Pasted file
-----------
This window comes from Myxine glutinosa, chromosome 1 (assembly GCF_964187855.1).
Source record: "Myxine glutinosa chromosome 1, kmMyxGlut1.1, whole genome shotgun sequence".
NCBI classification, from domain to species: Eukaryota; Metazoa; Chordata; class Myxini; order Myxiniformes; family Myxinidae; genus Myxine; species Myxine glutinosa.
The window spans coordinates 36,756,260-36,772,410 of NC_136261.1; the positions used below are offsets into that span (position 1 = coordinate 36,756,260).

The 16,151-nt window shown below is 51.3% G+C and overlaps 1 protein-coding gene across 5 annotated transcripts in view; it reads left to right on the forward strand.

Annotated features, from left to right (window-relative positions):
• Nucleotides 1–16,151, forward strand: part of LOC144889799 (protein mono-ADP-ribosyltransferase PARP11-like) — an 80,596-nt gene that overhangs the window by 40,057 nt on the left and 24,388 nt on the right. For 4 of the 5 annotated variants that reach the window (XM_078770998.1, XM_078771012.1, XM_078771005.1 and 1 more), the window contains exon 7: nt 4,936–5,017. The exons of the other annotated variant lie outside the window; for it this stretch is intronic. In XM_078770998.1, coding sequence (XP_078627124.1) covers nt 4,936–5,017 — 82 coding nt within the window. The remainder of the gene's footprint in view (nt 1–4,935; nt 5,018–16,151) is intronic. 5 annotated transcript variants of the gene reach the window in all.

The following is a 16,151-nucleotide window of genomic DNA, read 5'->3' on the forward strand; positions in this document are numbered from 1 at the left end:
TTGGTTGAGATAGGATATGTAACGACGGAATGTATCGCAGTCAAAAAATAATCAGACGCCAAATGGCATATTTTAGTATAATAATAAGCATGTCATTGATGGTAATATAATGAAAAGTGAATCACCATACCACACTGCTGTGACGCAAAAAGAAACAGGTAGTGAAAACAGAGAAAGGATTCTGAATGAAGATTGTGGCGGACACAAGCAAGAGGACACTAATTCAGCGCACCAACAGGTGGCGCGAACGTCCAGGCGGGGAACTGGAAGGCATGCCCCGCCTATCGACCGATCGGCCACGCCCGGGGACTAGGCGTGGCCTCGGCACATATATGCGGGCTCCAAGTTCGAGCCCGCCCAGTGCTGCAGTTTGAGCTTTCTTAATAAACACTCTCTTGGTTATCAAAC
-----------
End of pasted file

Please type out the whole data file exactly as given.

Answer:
This window comes from Myxine glutinosa, chromosome 1 (assembly GCF_964187855.1).
Source record: "Myxine glutinosa chromosome 1, kmMyxGlut1.1, whole genome shotgun sequence".
NCBI classification, from domain to species: Eukaryota; Metazoa; Chordata; class Myxini; order Myxiniformes; family Myxinidae; genus Myxine; species Myxine glutinosa.
The window spans coordinates 36,756,260-36,772,410 of NC_136261.1; the positions used below are offsets into that span (position 1 = coordinate 36,756,260).

The 16,151-nt window shown below is 51.3% G+C and overlaps 1 protein-coding gene across 5 annotated transcripts in view; it reads left to right on the forward strand.

Annotated features, from left to right (window-relative positions):
• Nucleotides 1–16,151, forward strand: part of LOC144889799 (protein mono-ADP-ribosyltransferase PARP11-like) — an 80,596-nt gene that overhangs the window by 40,057 nt on the left and 24,388 nt on the right. For 4 of the 5 annotated variants that reach the window (XM_078770998.1, XM_078771012.1, XM_078771005.1 and 1 more), the window contains exon 7: nt 4,936–5,017. The exons of the other annotated variant lie outside the window; for it this stretch is intronic. In XM_078770998.1, coding sequence (XP_078627124.1) covers nt 4,936–5,017 — 82 coding nt within the window. The remainder of the gene's footprint in view (nt 1–4,935; nt 5,018–16,151) is intronic. 5 annotated transcript variants of the gene reach the window in all.

The following is a 16,151-nucleotide window of genomic DNA, read 5'->3' on the forward strand; positions in this document are numbered from 1 at the left end:
TTGGTTGAGATAGGATATGTAACGACGGAATGTATCGCAGTCAAAAAATAATCAGACGCCAAATGGCATATTTTAGTATAATAATAAGCATGTCATTGATGGTAATATAATGAAAAGTGAATCACCATACCACACTGCTGTGACGCAAAAAGAAACAGGTAGTGAAAACAGAGAAAGGATTCTGAATGAAGATTGTGGCGGACACAAGCAAGAGGACACTAATTCAGCGCACCAACAGGTGGCGCGAACGTCCAGGCGGGGAACTGGAAGGCATGCCCCGCCTATCGACCGATCGGCCACGCCCGGGGACTAGGCGTGGCCTCGGCACATATATGCGGGCTCCAAGTTCGAGCCCGCCCAGTGCTGCAGTTTGAGCTTTCTTAATAAACACTCTCTTGGTTATCAAAC